I will help in any way I can as I know so many in the literary community will. For all involved.
What’s really interesting is that the UBC Accountable letter, which would go on to be the focal point of the biggest division in the history of Canadian literature, nearly accomplished its goal within the first hour it was published. Sadly for everyone, things would instead get worse. Santa Ono did not take action and instead stood by while the literary community tore itself apart.
The first critic out of the gate was Dorothy Ellen Palmer, a retired schoolteacher and disability activist whose most notorious activism up to that point was leading a boycott against the Terry Fox biopic Marathon of Hope: The Musical at the Drayton Theatre in Ontario. Palmer targeted the production because the theatre had cast an able-bodied man in the roll of an amputee.
Drayton had however engaged in an international search to find an amputee to play the part but after an unsuccessful search process the casting panel (which included the choreographer who is a double amputee) looked back to Canada and eventually cast the talented Nathan Carroll, who had the unique combination of musical talent and acting chops that would allow him to carry a show in which he didn’t leave the stage for over two hours.
Online Palmer attacked anyone who mentioned MOHTM on Twitter and began harassing the staff, cast, media, production team and potential audience members who expressed interest in the show. After someone tweeted that they found Terry Fox’s story inspirational, Palmer took to Twitter to call her out for romanticizing PWDs and accusing her of engaging in “Inspiration porn.” When the staff collectively raised $3000 for cancer research by doing the Terry Fox run, Palmer attacked them online.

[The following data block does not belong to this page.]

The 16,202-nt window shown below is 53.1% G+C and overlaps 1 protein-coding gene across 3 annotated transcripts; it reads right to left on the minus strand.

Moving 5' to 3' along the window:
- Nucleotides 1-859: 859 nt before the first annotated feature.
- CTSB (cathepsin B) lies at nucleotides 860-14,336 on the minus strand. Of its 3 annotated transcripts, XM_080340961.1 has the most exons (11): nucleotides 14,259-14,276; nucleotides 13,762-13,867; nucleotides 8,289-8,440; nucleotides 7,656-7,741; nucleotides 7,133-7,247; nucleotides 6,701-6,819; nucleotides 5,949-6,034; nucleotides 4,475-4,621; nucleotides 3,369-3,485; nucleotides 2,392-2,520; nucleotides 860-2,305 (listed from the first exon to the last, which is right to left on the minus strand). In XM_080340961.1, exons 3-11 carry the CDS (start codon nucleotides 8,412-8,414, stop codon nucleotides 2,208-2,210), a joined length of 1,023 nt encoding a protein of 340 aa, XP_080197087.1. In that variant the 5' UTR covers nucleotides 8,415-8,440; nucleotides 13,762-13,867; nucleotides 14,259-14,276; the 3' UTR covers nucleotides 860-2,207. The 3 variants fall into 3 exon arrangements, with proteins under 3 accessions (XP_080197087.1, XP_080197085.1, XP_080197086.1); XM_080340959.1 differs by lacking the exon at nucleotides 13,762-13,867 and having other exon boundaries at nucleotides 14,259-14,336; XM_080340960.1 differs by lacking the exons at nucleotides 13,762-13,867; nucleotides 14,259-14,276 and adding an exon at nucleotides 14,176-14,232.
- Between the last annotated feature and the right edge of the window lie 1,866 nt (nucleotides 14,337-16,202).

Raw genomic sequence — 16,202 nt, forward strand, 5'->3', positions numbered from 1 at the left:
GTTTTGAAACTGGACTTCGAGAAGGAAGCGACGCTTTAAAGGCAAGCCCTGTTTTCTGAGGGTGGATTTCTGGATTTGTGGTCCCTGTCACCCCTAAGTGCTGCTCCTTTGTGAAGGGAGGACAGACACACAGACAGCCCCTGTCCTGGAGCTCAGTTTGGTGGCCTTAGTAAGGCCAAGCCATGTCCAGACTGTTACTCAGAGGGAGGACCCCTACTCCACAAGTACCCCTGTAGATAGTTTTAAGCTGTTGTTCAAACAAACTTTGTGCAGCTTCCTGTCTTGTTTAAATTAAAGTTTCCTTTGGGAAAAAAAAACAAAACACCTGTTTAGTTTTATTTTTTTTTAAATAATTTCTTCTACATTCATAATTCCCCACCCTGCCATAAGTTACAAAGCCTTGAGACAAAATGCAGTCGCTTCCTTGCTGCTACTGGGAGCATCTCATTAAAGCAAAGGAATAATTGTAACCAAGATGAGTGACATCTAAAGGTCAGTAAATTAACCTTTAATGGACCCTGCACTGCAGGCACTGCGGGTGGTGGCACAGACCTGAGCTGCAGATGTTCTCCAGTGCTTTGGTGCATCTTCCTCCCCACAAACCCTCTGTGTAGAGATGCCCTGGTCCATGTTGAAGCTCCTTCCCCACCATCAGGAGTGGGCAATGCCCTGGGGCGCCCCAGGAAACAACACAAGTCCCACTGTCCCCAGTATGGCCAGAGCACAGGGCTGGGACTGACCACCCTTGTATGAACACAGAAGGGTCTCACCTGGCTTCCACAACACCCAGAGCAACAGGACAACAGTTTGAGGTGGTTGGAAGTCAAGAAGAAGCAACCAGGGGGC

The Drayton Theatre provided me with an electronic folder called “Marathon of Hope Online Harassment” containing all the instances of online harassment. To Dorothy Palmer Canadians, including Terry’s brother Daryl Fox who supported the show, do not have the right to find Terry Fox inspirational and she attacked anyone who dared support the show.
“There was a militant belief that I must quit,” Carroll told me in an interview, “I was being tweeted at every day to drop out of this part but the show was successful and I earned a right to continue. It’s a specific skill set to originate a new role in a Canadian musical. It’s a skillset I spent a lot of time and money honing. I’m classically trained, went to acting school and I’ve been a musician my whole life. The show was successful and I earned a right to continue.”
Carroll who suffers from anxiety found it hard to look away. “I care about the marginalized” Carroll said, “and now I was being pushed onto the opposite spectrum. On the first day I was compared to Donald Trump.” He contacted Palmer and they met in person.
“A few times in the conversation she said ‘you seem like a really nice person’ and then she said ‘I feel like you are someone who unbeknownst to you got caught in the crossfire but unfortunately your career is going to suffer for it.’”
Palmer continued to demand that Carroll resign and went as far to say on Twitter that his casting as Terry Fox was the same thing as blackface.
Carroll shut down his Twitter account and the theatre hired extra security in case he was confronted during a performance. Palmer picketed the theatre but never confronted Carroll on stage.
“It’s interesting to feel as though someone is telling you that you are worthless.” Carroll told me. “Anxiety comes from core beliefs that you are bad or not worthy. Or not worthy of love or of respect. I’ve experienced acts of discrimination as a gay man. I’ve felt the wraith of the extreme right. I was once fired from a job for being gay. But what was really jarring was that all of a sudden I was on the other side being called the anti-progressive bigot for accepting the role to play Terry Fox.”
Carroll said that there was nothing he could do to stop the attacks and that even trying to engage in dialogue just lead to more vitriol directed at him. He said he felt like he had to “do it right and say it right immediately or else.”